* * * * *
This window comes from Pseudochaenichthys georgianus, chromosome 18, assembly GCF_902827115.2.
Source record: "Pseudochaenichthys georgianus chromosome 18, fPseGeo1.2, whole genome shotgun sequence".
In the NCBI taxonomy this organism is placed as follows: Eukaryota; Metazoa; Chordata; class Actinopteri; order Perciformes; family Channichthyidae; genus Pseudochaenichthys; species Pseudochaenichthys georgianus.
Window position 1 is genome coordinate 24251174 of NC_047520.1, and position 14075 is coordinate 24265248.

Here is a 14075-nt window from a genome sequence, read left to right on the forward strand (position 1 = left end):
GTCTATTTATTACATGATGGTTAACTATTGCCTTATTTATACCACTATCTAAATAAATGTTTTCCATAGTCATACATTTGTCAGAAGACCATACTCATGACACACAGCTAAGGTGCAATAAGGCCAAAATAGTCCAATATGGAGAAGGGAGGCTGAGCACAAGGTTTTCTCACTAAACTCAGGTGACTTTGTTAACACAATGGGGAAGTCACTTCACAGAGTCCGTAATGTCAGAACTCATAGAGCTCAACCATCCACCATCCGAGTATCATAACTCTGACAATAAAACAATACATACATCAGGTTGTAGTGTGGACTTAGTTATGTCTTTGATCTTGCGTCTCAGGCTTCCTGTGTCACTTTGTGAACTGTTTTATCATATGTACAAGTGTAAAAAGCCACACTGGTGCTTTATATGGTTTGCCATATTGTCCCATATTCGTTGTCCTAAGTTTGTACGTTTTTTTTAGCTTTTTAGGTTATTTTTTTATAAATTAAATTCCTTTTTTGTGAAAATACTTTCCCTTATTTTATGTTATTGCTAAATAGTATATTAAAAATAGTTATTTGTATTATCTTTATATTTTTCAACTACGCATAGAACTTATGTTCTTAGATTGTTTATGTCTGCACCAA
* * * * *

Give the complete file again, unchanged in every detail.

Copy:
This window comes from Pseudochaenichthys georgianus, chromosome 18, assembly GCF_902827115.2.
Source record: "Pseudochaenichthys georgianus chromosome 18, fPseGeo1.2, whole genome shotgun sequence".
In the NCBI taxonomy this organism is placed as follows: Eukaryota; Metazoa; Chordata; class Actinopteri; order Perciformes; family Channichthyidae; genus Pseudochaenichthys; species Pseudochaenichthys georgianus.
Window position 1 is genome coordinate 24251174 of NC_047520.1, and position 14075 is coordinate 24265248.

Here is a 14075-nt window from a genome sequence, read left to right on the forward strand (position 1 = left end):
GTCTATTTATTACATGATGGTTAACTATTGCCTTATTTATACCACTATCTAAATAAATGTTTTCCATAGTCATACATTTGTCAGAAGACCATACTCATGACACACAGCTAAGGTGCAATAAGGCCAAAATAGTCCAATATGGAGAAGGGAGGCTGAGCACAAGGTTTTCTCACTAAACTCAGGTGACTTTGTTAACACAATGGGGAAGTCACTTCACAGAGTCCGTAATGTCAGAACTCATAGAGCTCAACCATCCACCATCCGAGTATCATAACTCTGACAATAAAACAATACATACATCAGGTTGTAGTGTGGACTTAGTTATGTCTTTGATCTTGCGTCTCAGGCTTCCTGTGTCACTTTGTGAACTGTTTTATCATATGTACAAGTGTAAAAAGCCACACTGGTGCTTTATATGGTTTGCCATATTGTCCCATATTCGTTGTCCTAAGTTTGTACGTTTTTTTTAGCTTTTTAGGTTATTTTTTTATAAATTAAATTCCTTTTTTGTGAAAATACTTTCCCTTATTTTATGTTATTGCTAAATAGTATATTAAAAATAGTTATTTGTATTATCTTTATATTTTTCAACTACGCATAGAACTTATGTTCTTAGATTGTTTATGTCTGCACCAA